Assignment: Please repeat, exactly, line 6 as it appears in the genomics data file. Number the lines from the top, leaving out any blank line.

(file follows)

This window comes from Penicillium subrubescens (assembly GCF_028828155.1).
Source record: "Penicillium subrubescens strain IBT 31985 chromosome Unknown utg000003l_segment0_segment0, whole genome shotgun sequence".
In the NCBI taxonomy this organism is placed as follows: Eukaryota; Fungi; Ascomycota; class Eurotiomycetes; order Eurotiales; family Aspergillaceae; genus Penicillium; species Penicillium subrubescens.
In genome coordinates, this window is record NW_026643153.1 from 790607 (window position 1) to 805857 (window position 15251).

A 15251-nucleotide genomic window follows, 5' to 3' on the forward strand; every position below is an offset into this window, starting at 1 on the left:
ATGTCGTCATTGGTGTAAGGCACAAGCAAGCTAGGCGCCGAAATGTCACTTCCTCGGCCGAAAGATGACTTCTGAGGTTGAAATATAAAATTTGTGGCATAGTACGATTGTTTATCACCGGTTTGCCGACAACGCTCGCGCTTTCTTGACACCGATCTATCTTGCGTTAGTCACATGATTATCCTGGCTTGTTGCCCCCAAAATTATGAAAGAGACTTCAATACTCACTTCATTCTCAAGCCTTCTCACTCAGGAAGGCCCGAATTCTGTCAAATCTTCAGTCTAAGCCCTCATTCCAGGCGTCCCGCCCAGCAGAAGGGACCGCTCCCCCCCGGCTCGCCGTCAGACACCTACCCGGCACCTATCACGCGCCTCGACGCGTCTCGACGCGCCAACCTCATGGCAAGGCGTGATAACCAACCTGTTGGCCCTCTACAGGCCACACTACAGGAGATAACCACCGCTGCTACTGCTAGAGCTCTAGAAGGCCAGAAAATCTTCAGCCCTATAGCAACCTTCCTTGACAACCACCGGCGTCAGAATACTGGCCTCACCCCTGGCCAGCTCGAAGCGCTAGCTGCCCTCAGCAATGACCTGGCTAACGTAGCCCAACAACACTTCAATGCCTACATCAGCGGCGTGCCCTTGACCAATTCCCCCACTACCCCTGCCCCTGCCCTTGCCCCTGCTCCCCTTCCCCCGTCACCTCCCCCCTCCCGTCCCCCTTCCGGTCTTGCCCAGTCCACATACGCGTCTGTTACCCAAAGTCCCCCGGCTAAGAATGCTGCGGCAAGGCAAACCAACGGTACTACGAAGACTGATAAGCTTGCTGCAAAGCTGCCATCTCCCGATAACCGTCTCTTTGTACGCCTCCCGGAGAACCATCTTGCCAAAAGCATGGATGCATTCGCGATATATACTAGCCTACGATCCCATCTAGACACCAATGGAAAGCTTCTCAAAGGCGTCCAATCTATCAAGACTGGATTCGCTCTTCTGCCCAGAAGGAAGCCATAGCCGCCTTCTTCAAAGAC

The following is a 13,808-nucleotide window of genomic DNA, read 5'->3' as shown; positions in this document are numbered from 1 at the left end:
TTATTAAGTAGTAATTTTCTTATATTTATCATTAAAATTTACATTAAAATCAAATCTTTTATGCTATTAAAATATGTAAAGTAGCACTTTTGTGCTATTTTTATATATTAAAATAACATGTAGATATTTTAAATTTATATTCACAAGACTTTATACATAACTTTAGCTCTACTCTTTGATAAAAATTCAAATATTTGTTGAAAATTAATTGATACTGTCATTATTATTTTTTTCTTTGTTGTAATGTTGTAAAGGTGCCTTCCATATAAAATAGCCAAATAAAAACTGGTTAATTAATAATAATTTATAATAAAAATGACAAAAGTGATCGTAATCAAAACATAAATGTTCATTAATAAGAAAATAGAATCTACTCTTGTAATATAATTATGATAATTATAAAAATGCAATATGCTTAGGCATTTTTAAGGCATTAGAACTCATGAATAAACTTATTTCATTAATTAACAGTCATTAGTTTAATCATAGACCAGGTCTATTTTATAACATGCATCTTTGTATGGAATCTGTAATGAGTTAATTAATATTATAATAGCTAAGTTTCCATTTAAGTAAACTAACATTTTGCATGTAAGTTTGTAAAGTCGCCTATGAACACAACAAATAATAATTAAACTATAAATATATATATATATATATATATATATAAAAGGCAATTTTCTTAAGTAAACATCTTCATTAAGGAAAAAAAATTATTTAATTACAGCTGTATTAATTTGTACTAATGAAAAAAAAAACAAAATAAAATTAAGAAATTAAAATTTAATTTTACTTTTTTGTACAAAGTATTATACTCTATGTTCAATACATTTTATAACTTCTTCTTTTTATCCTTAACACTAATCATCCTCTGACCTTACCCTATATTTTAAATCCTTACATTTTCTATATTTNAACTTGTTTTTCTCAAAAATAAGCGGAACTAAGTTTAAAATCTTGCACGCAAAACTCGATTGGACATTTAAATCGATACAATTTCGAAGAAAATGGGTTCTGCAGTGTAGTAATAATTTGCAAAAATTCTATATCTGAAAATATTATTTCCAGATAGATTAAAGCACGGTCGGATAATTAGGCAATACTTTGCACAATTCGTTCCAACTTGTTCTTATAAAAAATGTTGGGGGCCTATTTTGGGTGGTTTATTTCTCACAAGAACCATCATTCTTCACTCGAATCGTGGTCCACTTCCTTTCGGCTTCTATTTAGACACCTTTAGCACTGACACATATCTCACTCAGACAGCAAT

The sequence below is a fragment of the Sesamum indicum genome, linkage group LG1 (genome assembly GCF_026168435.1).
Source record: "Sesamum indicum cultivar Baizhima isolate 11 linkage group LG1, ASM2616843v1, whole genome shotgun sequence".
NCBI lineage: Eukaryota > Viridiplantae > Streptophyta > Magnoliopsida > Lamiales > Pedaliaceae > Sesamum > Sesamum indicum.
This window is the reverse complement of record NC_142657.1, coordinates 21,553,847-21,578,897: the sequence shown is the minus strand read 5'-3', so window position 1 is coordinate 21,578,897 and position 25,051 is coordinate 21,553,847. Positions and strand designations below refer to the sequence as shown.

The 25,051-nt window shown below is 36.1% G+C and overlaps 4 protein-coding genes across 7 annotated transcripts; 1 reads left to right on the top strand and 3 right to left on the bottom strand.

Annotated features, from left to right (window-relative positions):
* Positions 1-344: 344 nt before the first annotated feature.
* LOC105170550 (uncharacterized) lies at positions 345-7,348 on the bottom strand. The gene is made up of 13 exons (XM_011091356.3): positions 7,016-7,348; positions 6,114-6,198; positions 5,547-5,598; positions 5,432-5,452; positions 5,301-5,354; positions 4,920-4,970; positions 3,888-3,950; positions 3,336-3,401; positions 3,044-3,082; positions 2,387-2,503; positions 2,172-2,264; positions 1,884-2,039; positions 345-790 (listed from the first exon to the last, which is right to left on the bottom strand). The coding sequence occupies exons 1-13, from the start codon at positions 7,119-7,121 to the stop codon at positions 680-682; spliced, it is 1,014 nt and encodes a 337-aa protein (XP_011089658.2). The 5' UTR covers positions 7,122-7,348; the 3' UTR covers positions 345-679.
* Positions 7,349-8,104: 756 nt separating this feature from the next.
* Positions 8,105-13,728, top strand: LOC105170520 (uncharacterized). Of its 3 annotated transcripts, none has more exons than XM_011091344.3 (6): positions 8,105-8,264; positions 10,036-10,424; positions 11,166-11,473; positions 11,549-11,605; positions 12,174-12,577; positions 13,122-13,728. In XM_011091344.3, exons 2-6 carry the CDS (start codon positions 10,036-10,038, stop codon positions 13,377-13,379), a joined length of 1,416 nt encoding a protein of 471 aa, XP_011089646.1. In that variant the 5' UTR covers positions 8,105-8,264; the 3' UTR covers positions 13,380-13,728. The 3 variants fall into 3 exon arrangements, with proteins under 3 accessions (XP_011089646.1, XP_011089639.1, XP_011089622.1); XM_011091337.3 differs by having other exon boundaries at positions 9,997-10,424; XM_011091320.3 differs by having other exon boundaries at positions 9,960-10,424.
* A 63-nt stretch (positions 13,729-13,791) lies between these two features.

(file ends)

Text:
ATGTCGTCATTGGTGTAAGGCACAAGCAAGCTAGGCGCCGAAATGTCACTTCCTCGGCCGAAAGATGACTTCTGAGGTTGAAATATAAAATTTGTGGCATAGTACGATTGTTTATCACCGGTTTGCCGACAACGCTCGCGCTTTCTTGACACCGATCTATCTTGCGTTAGTCACATGATTATCCTGGCTTGTTGCCCCCAAAATTATGAAAGAGACTTCAATACTCACTTCATTCTCAAGCCTTCTCACTCAGGAAGGCCCGAATTCTGTCAAATCTTCAGTCTAAGCCCTCATTCCAGGCGTCCCGCCCAGCAGAAGGGACCGCTCCCCCCCGGCTCGCCGTCAGACACCTACCCGGCACCTATCACGCGCCTCGACGCGTCTCGACGCGCCAACCTCATGGCAAGGCGTGATAACCAACCTGTTGGCCCTCTACAGGCCACACTACAGGAGATAACCACCGCTGCTACTGCTAGAGCTCTAGAAGGCCAGAAAATCTTCAGCCCTATAGCAACCTTCCTTGACAACCACCGGCGTCAGAATACTGGCCTCACCCCTGGCCAGCTCGAAGCGCTAGCTGCCCTCAGCAATGACCTGGCTAACGTAGCCCAACAACACTTCAATGCCTACATCAGCGGCGTGCCCTTGACCAATTCCCCCACTACCCCTGCCCCTGCCCTTGCCCCTGCTCCCCTTCCCCCGTCACCTCCCCCCTCCCGTCCCCCTTCCGGTCTTGCCCAGTCCACATACGCGTCTGTTACCCAAAGTCCCCCGGCTAAGAATGCTGCGGCAAGGCAAACCAACGGTACTACGAAGACTGATAAGCTTGCTGCAAAGCTGCCATCTCCCGATAACCGTCTCTTTGTACGCCTCCCGGAGAACCATCTTGCCAAAAGCATGGATGCATTCGCGATATATACTAGCCTACGATCCCATCTAGACACCAATGGAAAGCTTCTCAAAGGCGTCCAATCTATCAAGACTGGATTCGCTCTTCTGCCCAGAAGGAAGCCATAGCCGCCTTCTTCAAAGAC